When screenwriter Jane Goldman confirmed her involvement with the X-Men: First Class sequel, she also briefly mentioned that Hammer Films has been toying with the idea of a followup to its recently-released, lucrative film adaptation of The Woman in Black (which Goldman wrote).
Sure enough, the famous horror movie production house has now officially announced such a project - titled The Woman in Black: Angels of Death - as being in the works. The movie will be based on a story written by the author of the original Woman in Black novel, Susan Hill.
While there's been no mention yet as to whether or not Goldman will eventually contribute to the Angels of Death script, the first draft is being handled by Jon Crocker. A production assistant on the third and fourth installments in the Harry Potter franchise, Mr. Crocker hit it big over the past year (or so) - working as a story editor on such films as Attack the Block, The Iron Lady, The Deep Blue Sea, and The Woman in Black. Hence, he's finally being promoted to a full screenwriting position.
Angels of Death will take place forty years after the events of Hammer's Woman in Black adaptation, focusing on a new couple and "the experience they have when they encounter the haunted setting of Eel Marsh House" - and the vengeful spirit who stalks the decaying property.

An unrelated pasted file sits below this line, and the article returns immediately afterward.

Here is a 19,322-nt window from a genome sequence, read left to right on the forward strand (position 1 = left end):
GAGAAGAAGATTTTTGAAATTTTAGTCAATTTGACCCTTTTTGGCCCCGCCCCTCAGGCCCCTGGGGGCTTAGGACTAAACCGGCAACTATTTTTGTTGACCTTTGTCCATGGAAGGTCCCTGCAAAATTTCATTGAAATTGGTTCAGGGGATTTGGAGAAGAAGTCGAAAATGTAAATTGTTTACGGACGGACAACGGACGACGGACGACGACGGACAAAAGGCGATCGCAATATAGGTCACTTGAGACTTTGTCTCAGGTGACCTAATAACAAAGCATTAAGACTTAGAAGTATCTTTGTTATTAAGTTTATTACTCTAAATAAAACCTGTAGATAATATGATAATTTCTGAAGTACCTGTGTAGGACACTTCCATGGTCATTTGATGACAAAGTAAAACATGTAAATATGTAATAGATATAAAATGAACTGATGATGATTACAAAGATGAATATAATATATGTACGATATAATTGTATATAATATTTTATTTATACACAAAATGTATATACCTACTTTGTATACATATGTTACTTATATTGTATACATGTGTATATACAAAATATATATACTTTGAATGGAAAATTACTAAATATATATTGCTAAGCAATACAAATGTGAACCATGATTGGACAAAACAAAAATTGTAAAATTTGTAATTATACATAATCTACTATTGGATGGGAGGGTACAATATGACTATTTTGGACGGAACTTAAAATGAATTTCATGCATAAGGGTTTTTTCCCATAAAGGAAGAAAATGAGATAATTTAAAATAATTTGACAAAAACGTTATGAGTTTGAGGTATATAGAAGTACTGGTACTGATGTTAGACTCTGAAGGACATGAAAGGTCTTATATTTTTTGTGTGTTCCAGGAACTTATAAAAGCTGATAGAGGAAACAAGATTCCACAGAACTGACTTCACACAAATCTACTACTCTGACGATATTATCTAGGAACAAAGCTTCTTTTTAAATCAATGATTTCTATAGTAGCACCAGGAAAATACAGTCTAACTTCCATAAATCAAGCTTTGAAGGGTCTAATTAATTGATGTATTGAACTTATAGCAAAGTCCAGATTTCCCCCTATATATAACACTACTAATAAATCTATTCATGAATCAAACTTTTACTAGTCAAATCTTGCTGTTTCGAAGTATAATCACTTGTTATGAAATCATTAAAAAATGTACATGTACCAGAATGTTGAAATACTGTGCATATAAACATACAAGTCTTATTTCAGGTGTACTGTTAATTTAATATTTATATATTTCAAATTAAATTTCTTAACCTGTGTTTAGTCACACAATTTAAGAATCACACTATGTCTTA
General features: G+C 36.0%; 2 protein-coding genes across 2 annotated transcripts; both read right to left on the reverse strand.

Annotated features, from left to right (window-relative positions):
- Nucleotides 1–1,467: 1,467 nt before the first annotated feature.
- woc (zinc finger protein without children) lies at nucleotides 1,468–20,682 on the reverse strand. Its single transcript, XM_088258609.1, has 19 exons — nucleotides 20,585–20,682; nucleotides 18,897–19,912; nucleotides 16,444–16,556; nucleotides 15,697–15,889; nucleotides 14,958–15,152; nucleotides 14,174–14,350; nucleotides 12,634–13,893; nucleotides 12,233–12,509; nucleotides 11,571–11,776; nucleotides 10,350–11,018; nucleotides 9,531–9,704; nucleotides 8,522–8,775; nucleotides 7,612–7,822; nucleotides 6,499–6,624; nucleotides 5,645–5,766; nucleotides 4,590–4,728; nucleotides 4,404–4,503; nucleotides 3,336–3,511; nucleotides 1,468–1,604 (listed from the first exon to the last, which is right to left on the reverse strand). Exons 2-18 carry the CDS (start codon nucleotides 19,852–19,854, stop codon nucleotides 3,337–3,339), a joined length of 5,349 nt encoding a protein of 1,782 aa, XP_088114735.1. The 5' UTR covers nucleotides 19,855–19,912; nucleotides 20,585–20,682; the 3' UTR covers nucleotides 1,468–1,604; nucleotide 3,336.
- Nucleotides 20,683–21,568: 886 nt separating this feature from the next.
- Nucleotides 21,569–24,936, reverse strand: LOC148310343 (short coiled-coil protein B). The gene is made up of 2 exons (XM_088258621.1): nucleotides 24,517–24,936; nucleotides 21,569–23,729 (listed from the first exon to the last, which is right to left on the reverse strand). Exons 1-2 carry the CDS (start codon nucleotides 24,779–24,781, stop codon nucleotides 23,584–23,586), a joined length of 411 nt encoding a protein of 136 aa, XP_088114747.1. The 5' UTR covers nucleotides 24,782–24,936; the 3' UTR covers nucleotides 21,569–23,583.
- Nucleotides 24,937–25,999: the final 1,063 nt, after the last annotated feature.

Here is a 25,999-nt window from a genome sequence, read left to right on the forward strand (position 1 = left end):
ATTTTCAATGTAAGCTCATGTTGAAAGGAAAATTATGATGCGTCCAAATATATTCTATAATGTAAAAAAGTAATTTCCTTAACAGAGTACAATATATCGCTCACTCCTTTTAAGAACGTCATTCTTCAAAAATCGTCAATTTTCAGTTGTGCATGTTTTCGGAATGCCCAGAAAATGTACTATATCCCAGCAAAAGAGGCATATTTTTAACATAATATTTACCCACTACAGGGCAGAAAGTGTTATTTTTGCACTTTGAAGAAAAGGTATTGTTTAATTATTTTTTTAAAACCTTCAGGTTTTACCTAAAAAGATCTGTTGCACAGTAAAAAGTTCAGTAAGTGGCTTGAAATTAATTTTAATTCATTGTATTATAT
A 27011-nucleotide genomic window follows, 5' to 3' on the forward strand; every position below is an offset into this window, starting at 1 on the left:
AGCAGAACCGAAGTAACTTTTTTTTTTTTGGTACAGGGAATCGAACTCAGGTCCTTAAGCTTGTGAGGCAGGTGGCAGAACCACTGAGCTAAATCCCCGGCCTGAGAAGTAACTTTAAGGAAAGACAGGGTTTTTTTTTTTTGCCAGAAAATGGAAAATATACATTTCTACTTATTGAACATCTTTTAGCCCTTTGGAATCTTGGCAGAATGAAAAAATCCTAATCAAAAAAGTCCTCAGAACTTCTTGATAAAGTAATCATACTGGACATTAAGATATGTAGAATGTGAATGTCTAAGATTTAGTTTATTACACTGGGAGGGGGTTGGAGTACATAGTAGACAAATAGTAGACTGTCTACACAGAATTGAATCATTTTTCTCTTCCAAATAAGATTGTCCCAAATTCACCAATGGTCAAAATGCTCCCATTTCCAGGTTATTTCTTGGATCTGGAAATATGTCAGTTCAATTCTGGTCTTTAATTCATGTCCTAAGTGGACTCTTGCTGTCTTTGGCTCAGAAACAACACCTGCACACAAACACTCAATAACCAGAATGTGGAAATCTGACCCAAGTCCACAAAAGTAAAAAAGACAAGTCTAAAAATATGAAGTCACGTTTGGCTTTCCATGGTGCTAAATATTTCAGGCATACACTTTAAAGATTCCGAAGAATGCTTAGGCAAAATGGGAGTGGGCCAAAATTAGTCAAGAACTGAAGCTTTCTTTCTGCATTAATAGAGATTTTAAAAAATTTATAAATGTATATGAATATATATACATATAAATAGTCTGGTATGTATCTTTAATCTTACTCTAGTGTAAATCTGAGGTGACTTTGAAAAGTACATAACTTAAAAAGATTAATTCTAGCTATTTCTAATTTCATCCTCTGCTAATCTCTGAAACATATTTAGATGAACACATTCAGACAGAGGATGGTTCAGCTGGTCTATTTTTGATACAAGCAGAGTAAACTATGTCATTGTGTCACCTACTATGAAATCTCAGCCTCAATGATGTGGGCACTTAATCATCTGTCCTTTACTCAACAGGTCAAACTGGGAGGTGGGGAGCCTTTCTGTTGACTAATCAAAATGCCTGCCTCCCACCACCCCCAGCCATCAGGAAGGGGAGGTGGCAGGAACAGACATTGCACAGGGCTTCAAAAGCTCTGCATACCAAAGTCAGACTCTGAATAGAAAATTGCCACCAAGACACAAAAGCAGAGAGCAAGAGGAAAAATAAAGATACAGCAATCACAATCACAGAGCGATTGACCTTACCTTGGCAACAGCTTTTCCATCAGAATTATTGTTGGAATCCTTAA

Without getting into spoilers, it stands to reason that none of the main cast members of this year's Woman in Black movie (Daniel Radcliffe, Ciarán Hinds, Janet McTeer) will be returning for Angels of Death. Of course, in a supernatural horror franchise like this one, it's impossible to completely discount the appearance of players from the first film - either from beyond the grave or via expository flashbacks.
Although Hammer's Woman in Black adaptation proved (by our count) to be an overall solid, chilling, Gothic ghost story, the undeniable "star" of the film is the Eel Marsh House set (as designed by Niamh Coulter). So long as Angels of Death features a director as equally competent as Woman in Black helmer James Wakins - when it comes to exploiting said set piece for maximum spooky effect - the sequel could match or exceed its predecessor, in terms of scare factor.
Still, unless it manages to secure a bankable name (like Radcliffe) as its star, Angels of Death most likely won't prove to be near the box office success that Woman in Black has been, regardless of its potential improvements in thematic quality. However, the fairly prestigious nature of the Hammer label - and the opportunity to work from a screenplay based on Hill's original treatment - could help to attract some noteworthy talent to this particular horror sequel.
We will be sure to keep you posted on the status of The Woman in Black: Angels of Death as more information is released.
Source: Hammer Films
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